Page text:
New York Times violates law to publish partial Trump tax return from 90s and speculate about his taxes

See also: Trump, Taxes and the Times

Trump Derangement Syndrome has led the New York Times to willfully violate federal law in order to speculate about what taxes Donald Trump may or may not have been paying.  In a front-page article, built on crime and conjecture, the Times ends up with very weak beer on Trump, but a convincing case for its own irresponsibility and criminality.

The lede paragraph reveals the astonishing lack of factual reporting and descent into mere speculation, speculation that supports the latest Hillary Clinton attack line on Trump, that he pays “no taxes” (a recapitulation of the Harry Reid lies on the Senate floor about Mitt Romney’s taxes. When confronted with his lies, Reid said, “It worked, didn’t it?”). Presumably, in the eyes of NYT executive editor Dean Baquet, if this speculation succeeds in defeating Trump, his own criminality and descent into speculation is also justified by the results.

Donald J. Trump declared a $916 million loss on his 1995 income tax returns, a tax deduction so substantial it could have allowed him to legally avoid paying any federal income taxes for up to 18 years, records obtained by The New York Times show.

“Could have” is the operant admission that the Times does not know what it reports.  As Sundance notes:

The anti-Trump political angle is easily identifiable within the extensive article use of: “could have”, “might be”, “may have”, phrases used throughout the woven narrative.  Journalistic “narratives” are rarely based on facts.

Nowhere in its breathless report of non-facts does the Times stop to note that in 1995 Bill Clinton was president and Hillary Clinton was, in her own previous words, “co-president.” They were responsible for the tax laws, along with the Democrat congressional majority 1992-94, and could have changed the tax law.

Callum Borchers of the Washington Post explains the legal jeopardy that could await the Times:

Dean Baquet wasn't bluffing.

The New York Times executive editor said during a visit to Harvard in September that he would risk jail to publish Donald Trump's tax returns. He made good on his word Saturday night when the Times published Trump tax documents from 1995, which show the Republican presidential nominee claimed losses of $916 million that year — enough to avoid paying federal income taxes for as many as 18 years afterward.

Federal law makes it illegal to publish an unauthorized tax return:

It shall be unlawful for any person to whom any return or return information (as defined in section 6103(b)) is disclosed in a manner unauthorized by this title thereafter willfully to print or publish in any manner not provided by law any such return or return information. Any violation of this paragraph shall be a felony punishable by a fine in any amount not exceeding $5,000, or imprisonment of not more than 5 years, or both, together with the costs of prosecution.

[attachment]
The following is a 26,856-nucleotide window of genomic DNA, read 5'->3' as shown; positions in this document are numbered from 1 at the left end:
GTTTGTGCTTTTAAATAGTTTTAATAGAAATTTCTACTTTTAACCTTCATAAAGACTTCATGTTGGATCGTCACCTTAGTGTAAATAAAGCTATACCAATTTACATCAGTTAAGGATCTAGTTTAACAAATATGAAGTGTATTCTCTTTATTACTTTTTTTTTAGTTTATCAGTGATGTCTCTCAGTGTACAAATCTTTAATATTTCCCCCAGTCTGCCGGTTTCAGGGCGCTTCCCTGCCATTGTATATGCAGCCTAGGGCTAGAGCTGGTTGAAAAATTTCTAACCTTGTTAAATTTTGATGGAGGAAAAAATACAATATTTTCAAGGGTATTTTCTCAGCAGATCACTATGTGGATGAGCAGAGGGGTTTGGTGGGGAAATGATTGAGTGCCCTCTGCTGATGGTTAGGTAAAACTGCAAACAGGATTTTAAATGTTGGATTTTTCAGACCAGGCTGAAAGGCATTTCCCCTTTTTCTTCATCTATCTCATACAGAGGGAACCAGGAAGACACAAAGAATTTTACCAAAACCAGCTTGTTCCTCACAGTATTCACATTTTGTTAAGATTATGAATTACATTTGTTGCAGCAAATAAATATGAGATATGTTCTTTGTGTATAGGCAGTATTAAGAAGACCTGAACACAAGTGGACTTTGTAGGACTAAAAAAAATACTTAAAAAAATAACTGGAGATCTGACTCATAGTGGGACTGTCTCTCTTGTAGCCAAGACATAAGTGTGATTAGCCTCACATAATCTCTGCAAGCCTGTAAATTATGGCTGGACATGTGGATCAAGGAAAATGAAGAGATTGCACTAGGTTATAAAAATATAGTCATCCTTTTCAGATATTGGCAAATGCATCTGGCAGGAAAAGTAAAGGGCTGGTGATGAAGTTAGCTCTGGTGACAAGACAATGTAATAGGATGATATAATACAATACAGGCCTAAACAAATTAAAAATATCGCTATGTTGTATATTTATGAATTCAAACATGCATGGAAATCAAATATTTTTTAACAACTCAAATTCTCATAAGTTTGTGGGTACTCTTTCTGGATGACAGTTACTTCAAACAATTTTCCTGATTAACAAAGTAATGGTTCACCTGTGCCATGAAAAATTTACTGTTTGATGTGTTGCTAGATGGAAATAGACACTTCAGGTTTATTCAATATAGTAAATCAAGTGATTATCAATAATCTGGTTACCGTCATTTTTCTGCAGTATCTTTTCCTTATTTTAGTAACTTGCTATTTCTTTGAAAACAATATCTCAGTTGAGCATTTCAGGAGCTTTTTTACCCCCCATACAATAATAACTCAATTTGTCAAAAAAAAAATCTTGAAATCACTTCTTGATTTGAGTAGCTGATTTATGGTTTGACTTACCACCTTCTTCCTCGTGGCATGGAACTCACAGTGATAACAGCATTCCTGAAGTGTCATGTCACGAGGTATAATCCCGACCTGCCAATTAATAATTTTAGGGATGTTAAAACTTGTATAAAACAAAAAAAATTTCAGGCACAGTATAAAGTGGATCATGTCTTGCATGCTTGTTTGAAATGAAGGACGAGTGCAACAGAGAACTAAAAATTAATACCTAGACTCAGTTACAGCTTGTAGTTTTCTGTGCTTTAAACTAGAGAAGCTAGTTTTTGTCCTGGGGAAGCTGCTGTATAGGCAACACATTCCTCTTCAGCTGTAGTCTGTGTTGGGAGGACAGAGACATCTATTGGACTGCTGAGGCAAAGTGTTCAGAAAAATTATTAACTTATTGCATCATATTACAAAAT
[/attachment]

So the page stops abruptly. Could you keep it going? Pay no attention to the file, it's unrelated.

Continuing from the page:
Baquet said during a panel discussion at Harvard that if the Times' lawyers advised him not to publish Trump tax returns, he would argue that such information is vital to the public interest because the real estate mogul's "whole campaign is built on his success as a businessman and his wealth."

This makes it appear that Baquet’s violation of the law was intentional and done for partisan reasons.

Donald Trump is a man known to be capable of resorting to the courts, and his campaign’s statement on the violation of his privacy indicates there may be action coming:

“Mr. Trump is a highly-skilled businessman who has a fiduciary responsibility to his business, his family and his employees to pay no more tax than legally required,” the statement, which was not attributed to Trump or any staffer by name, continued. “That being said, Mr. Trump has paid hundreds of millions of dollars in property taxes, sales and excise taxes, real estate taxes, city taxes, state taxes, employee taxes and federal taxes. Mr. Trump knows the tax code far better than anyone who has ever run for President and he is the only one that knows how to fix it.”

In a tweet at 7:22 a.m. ET on Sunday, Trump took the same line, and likewise did not deny the report. "I know our complex tax laws better than anyone who has ever run for president and am the only one who can fix them. #failing@nytimes," he wrote.

The media’s Hillary claque is already jumping on board, proclaiming, “Bombshell report on Trump taxes sends GOP nominee reeling,” for example.

In this deeply corrupt age of a weaponized IRS and FBI, there may be no legal recourse for Trump. But I imagine a lawsuit may be in the offing.

Does anyone think that the Times would have risked legal consequences if it was not worried about a possible Trump victory?